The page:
There was a statistically significant difference in the quality of life of blood-affected patients. Compared with vorinostat, patients treated with mogamulizumab saw improvements in the Skindex-29 and ItchyQoL questionnaires. Compared with vorinostat, the quality of life of patients treated with Mogamulizumab also improved, and blood involvement was assessed by the Likert Scale for Pruritus and FACT-G Total Score Questionnaires. For patients without blood involvement, there was no statistically significant difference in the quality of life between mogamulizumab and vorinostat.
MF and SS are subtypes of CTCL. CTCL is a rare non-Hodgkin lymphoma that can affect the skin, blood, lymph nodes, and internal organs. As a chronic and generally incurable disease related to disfiguring skin lesions, intractable pruritus, sleep disorders and psychosocial problems, CTCL has a serious negative impact on the quality of life. MAVORIC is the largest multinational, randomized, phase 3 trial of systemic CTCL treatment. MAVORIC evaluated the safety and effectiveness of mogamulizumab and vorinostat in patients who have previously received at least one systemic treatment. This new post-mortem analysis of the MAVORIC trial uses a series of recognized and validated assessment tools to look at data on the patient’s quality of life.
The MAVORIC trial reached the primary endpoint of overall progression-free survival (PFS) assessed by the investigator. Compared with vorinostat, patients treated with mogazizumab had significantly higher PFS at 7.7 months and 3.1, respectively. Months (P <0.0001).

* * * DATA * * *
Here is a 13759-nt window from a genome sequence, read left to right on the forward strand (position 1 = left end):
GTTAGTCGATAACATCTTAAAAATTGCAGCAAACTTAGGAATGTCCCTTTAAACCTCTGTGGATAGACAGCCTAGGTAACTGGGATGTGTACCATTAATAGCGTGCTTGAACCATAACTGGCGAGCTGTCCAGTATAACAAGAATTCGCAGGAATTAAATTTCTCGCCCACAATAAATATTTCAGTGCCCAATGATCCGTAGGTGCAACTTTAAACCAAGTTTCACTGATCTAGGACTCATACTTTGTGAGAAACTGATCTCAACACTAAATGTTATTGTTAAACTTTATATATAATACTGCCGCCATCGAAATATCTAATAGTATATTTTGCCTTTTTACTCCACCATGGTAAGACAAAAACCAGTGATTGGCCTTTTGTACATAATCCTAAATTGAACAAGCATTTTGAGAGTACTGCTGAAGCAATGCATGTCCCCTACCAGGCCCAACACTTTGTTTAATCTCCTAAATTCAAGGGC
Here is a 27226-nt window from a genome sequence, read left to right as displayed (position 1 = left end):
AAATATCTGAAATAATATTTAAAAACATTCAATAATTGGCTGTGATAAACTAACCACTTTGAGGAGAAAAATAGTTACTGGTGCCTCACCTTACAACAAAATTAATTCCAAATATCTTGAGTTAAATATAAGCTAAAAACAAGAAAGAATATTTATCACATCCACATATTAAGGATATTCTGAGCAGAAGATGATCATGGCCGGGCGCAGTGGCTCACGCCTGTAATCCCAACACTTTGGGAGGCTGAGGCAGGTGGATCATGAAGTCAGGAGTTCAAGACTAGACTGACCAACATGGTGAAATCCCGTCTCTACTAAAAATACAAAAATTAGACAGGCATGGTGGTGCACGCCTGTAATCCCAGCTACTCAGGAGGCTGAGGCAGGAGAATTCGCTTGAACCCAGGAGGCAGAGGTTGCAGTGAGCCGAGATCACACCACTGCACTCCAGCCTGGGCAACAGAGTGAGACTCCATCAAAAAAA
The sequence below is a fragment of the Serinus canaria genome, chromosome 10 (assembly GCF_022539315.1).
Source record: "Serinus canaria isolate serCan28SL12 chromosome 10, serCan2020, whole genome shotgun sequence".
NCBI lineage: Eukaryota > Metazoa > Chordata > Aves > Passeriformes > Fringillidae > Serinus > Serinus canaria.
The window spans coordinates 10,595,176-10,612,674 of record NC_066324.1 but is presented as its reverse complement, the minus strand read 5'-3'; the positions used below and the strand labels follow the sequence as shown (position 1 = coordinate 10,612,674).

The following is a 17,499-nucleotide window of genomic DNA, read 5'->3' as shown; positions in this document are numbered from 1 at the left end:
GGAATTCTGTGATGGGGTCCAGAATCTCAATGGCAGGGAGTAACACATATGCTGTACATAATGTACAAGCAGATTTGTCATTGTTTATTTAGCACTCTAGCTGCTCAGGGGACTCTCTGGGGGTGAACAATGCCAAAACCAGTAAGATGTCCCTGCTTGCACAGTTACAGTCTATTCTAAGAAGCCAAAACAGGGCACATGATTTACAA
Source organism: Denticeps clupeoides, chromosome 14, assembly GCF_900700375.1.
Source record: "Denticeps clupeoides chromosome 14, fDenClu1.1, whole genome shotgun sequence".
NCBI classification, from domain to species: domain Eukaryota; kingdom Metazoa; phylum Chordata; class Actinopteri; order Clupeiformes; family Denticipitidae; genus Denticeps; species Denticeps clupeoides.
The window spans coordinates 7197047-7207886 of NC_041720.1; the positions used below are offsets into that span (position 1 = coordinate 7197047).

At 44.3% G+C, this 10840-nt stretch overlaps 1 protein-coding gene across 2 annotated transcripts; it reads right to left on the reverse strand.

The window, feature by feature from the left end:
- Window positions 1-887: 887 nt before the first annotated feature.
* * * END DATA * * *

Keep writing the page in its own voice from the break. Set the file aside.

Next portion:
About Mycosis Fungoides (MF) and Sézary Syndrome (SS)
Cutaneous T-cell lymphoma (CTCL) is a rare, serious, and potentially life-threatening non-Hodgkin’s lymphoma, affecting approximately 240 people per 1,000,000 population in Europe. Mycosis fungoides (MF) and Sézary syndrome (SS) are the two best-studied types of CTCL, and together they account for approximately two-thirds of all CTCLs.
MF and SS affect the skin, blood, lymph nodes (part of the body’s immune system, distributed throughout the body) and internal organs. MF and SS can be very painful for patients and have a significant negative impact on patients’ lives in many aspects. The disease stage of MF and SS is the most important prognostic factor, depending on the type and degree of skin involvement, and whether there are extracutaneous diseases in the lymph nodes, internal organs, and blood. Therefore, it is recommended to first evaluate all four anatomical “compartments” at the time of diagnosis, and then evaluate the patient’s response to treatment.